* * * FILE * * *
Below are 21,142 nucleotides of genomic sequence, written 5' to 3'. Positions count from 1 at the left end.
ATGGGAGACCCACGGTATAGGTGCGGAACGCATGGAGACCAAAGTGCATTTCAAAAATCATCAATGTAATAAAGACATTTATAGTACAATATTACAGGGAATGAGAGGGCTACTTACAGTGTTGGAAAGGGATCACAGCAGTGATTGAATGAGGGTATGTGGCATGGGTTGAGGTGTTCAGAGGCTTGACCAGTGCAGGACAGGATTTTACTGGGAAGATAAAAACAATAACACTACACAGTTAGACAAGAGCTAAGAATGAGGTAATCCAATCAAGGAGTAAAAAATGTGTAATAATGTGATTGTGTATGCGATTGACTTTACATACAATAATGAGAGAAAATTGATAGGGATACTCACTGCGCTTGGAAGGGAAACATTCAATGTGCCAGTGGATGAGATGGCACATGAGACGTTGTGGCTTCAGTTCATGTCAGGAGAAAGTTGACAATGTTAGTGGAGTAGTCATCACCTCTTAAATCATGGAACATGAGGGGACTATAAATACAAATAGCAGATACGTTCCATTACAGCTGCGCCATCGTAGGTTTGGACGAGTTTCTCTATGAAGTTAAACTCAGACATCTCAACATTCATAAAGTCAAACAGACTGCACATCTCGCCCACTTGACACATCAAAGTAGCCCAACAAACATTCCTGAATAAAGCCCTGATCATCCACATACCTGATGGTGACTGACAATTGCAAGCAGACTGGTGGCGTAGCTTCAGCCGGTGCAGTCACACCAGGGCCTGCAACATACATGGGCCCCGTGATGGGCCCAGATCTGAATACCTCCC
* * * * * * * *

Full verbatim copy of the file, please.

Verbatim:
Below are 21,142 nucleotides of genomic sequence, written 5' to 3'. Positions count from 1 at the left end.
ATGGGAGACCCACGGTATAGGTGCGGAACGCATGGAGACCAAAGTGCATTTCAAAAATCATCAATGTAATAAAGACATTTATAGTACAATATTACAGGGAATGAGAGGGCTACTTACAGTGTTGGAAAGGGATCACAGCAGTGATTGAATGAGGGTATGTGGCATGGGTTGAGGTGTTCAGAGGCTTGACCAGTGCAGGACAGGATTTTACTGGGAAGATAAAAACAATAACACTACACAGTTAGACAAGAGCTAAGAATGAGGTAATCCAATCAAGGAGTAAAAAATGTGTAATAATGTGATTGTGTATGCGATTGACTTTACATACAATAATGAGAGAAAATTGATAGGGATACTCACTGCGCTTGGAAGGGAAACATTCAATGTGCCAGTGGATGAGATGGCACATGAGACGTTGTGGCTTCAGTTCATGTCAGGAGAAAGTTGACAATGTTAGTGGAGTAGTCATCACCTCTTAAATCATGGAACATGAGGGGACTATAAATACAAATAGCAGATACGTTCCATTACAGCTGCGCCATCGTAGGTTTGGACGAGTTTCTCTATGAAGTTAAACTCAGACATCTCAACATTCATAAAGTCAAACAGACTGCACATCTCGCCCACTTGACACATCAAAGTAGCCCAACAAACATTCCTGAATAAAGCCCTGATCATCCACATACCTGATGGTGACTGACAATTGCAAGCAGACTGGTGGCGTAGCTTCAGCCGGTGCAGTCACACCAGGGCCTGCAACATACATGGGCCCCGTGATGGGCCCAGATCTGAATACCTCCC